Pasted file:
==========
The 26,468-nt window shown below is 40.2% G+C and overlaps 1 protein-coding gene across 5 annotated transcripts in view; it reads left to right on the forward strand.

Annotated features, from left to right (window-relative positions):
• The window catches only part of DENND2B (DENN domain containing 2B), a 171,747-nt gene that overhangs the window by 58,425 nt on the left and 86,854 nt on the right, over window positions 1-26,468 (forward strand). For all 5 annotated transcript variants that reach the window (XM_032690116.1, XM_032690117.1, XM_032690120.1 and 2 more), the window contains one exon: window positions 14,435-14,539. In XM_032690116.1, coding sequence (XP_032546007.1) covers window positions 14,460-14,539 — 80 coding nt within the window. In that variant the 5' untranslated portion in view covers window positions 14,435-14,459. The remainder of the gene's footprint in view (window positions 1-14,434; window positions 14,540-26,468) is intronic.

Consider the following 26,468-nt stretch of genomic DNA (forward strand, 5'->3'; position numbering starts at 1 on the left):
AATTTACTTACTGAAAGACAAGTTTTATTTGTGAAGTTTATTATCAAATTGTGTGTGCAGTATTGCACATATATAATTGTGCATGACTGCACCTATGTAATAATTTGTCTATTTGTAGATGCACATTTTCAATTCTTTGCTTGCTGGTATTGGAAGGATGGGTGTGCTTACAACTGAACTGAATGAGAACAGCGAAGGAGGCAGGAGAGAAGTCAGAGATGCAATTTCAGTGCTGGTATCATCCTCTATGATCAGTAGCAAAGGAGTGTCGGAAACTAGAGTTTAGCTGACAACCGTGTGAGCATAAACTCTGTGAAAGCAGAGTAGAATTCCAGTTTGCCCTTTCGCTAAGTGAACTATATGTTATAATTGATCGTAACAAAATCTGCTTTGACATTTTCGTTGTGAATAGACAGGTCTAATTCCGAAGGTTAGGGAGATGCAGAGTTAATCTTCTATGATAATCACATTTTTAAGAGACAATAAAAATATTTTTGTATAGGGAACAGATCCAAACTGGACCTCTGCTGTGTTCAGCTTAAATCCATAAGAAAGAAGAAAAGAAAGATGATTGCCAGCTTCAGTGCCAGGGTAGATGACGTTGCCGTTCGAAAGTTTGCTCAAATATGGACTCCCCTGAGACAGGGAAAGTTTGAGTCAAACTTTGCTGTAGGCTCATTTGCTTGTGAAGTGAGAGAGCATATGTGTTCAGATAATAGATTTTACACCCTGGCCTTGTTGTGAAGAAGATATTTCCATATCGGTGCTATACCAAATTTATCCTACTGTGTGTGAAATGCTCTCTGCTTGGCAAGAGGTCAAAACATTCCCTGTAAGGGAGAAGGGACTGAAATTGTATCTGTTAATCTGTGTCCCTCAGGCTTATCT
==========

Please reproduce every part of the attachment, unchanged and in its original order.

The 26,468-nt window shown below is 40.2% G+C and overlaps 1 protein-coding gene across 5 annotated transcripts in view; it reads left to right on the forward strand.

Annotated features, from left to right (window-relative positions):
• The window catches only part of DENND2B (DENN domain containing 2B), a 171,747-nt gene that overhangs the window by 58,425 nt on the left and 86,854 nt on the right, over window positions 1-26,468 (forward strand). For all 5 annotated transcript variants that reach the window (XM_032690116.1, XM_032690117.1, XM_032690120.1 and 2 more), the window contains one exon: window positions 14,435-14,539. In XM_032690116.1, coding sequence (XP_032546007.1) covers window positions 14,460-14,539 — 80 coding nt within the window. In that variant the 5' untranslated portion in view covers window positions 14,435-14,459. The remainder of the gene's footprint in view (window positions 1-14,434; window positions 14,540-26,468) is intronic.

Consider the following 26,468-nt stretch of genomic DNA (forward strand, 5'->3'; position numbering starts at 1 on the left):
AATTTACTTACTGAAAGACAAGTTTTATTTGTGAAGTTTATTATCAAATTGTGTGTGCAGTATTGCACATATATAATTGTGCATGACTGCACCTATGTAATAATTTGTCTATTTGTAGATGCACATTTTCAATTCTTTGCTTGCTGGTATTGGAAGGATGGGTGTGCTTACAACTGAACTGAATGAGAACAGCGAAGGAGGCAGGAGAGAAGTCAGAGATGCAATTTCAGTGCTGGTATCATCCTCTATGATCAGTAGCAAAGGAGTGTCGGAAACTAGAGTTTAGCTGACAACCGTGTGAGCATAAACTCTGTGAAAGCAGAGTAGAATTCCAGTTTGCCCTTTCGCTAAGTGAACTATATGTTATAATTGATCGTAACAAAATCTGCTTTGACATTTTCGTTGTGAATAGACAGGTCTAATTCCGAAGGTTAGGGAGATGCAGAGTTAATCTTCTATGATAATCACATTTTTAAGAGACAATAAAAATATTTTTGTATAGGGAACAGATCCAAACTGGACCTCTGCTGTGTTCAGCTTAAATCCATAAGAAAGAAGAAAAGAAAGATGATTGCCAGCTTCAGTGCCAGGGTAGATGACGTTGCCGTTCGAAAGTTTGCTCAAATATGGACTCCCCTGAGACAGGGAAAGTTTGAGTCAAACTTTGCTGTAGGCTCATTTGCTTGTGAAGTGAGAGAGCATATGTGTTCAGATAATAGATTTTACACCCTGGCCTTGTTGTGAAGAAGATATTTCCATATCGGTGCTATACCAAATTTATCCTACTGTGTGTGAAATGCTCTCTGCTTGGCAAGAGGTCAAAACATTCCCTGTAAGGGAGAAGGGACTGAAATTGTATCTGTTAATCTGTGTCCCTCAGGCTTATCT